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"Sojourn in the Whale," a poem that is anything but modest and deferential, offers more direct insight into the person behind the poems and into the fictive discourse at the core of those poems. The title of the poem is significant in itself since it is the same one Moore gave to her serial account (in letters to her brother) of a trip to New York City in 1915. Determined to succeed as a poet and to meet whoever might help her to achieve that goal, Moore prepared for the task as diligently and deftly as though she were "trying to open locked doors with a sword." The poem opens with those words, but goes on to show that such impossible tasks seem to accomplish themselves. Power and success follow from essential confidence. The poem is ostensibly addressed to Ireland, whose tasks have included "threading the points of needles" and "planting shade trees upside down." "Swallowed by opaqueness," Ireland has "lived and lived on every kind of shortage" and has "been compelled by hags to spin / gold thread from straw." But Ireland's most impressive qualities are tenacity and inward calm. Speaking directly to Ireland, Moore identifies the secret of that country's power. It is clear that Ireland stands for a person as well as a country: . . .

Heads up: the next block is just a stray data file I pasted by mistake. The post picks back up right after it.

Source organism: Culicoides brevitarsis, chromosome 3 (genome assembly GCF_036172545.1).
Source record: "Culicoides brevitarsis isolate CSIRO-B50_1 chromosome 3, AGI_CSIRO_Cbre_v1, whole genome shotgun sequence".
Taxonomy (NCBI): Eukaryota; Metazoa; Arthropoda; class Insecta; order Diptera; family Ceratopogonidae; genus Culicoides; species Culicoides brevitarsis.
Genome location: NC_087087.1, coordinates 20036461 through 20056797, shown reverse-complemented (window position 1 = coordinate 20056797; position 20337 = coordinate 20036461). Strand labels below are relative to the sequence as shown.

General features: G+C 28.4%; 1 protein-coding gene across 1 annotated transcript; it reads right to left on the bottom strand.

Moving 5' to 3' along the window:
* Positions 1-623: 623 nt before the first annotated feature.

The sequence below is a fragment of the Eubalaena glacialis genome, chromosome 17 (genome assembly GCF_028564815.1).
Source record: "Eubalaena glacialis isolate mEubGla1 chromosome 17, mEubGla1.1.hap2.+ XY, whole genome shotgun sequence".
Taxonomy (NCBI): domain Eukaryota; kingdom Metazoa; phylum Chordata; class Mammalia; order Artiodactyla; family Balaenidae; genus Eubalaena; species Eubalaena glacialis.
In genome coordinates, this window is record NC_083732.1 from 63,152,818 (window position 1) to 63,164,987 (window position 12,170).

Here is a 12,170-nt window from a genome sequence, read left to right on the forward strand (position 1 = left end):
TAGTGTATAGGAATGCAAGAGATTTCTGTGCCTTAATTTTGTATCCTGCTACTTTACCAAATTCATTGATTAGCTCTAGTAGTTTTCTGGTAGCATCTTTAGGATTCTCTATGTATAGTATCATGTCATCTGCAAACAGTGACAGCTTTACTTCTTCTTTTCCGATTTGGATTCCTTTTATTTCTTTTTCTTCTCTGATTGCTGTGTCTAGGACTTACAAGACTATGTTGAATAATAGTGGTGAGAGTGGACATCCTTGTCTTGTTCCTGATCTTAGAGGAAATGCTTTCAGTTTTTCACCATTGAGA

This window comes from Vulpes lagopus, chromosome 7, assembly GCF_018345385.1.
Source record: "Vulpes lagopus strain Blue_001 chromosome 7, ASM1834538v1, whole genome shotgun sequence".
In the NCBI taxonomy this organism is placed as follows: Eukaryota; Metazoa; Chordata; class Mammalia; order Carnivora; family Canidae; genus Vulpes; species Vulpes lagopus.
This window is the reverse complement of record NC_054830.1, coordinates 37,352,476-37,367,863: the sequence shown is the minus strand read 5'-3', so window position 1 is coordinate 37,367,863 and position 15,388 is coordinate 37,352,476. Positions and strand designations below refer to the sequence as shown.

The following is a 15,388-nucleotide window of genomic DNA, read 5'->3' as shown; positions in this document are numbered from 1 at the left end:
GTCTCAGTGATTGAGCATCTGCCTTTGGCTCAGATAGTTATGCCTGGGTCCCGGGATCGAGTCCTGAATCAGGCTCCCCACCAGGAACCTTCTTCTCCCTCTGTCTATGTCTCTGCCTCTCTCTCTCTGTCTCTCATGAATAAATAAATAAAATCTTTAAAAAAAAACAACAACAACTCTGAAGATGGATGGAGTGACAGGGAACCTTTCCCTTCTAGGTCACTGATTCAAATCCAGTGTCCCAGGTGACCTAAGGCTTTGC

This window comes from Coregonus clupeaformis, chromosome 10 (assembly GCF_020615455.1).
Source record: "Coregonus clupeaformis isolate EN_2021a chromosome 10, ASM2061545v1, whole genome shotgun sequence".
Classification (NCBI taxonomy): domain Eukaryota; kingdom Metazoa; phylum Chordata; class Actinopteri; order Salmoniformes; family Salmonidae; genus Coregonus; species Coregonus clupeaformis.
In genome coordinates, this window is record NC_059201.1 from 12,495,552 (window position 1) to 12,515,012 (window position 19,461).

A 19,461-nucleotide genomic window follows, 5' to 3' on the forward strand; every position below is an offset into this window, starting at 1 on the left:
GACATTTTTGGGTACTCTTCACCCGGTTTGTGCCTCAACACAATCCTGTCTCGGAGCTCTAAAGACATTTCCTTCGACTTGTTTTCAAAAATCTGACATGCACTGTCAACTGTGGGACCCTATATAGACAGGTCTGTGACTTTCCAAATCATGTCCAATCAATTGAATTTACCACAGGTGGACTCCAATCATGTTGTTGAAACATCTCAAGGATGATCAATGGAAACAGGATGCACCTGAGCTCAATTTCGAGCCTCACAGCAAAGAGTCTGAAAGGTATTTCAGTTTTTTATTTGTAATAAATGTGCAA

"Spenser's Ireland" thus shows that imagination offers escape both from discouragement and, on a whim, from discommodity.


From Marianne Moore: Subversive Modernist. Austin: University of Texas Press, 1986. Copyright © 1986 by University of Texas Press.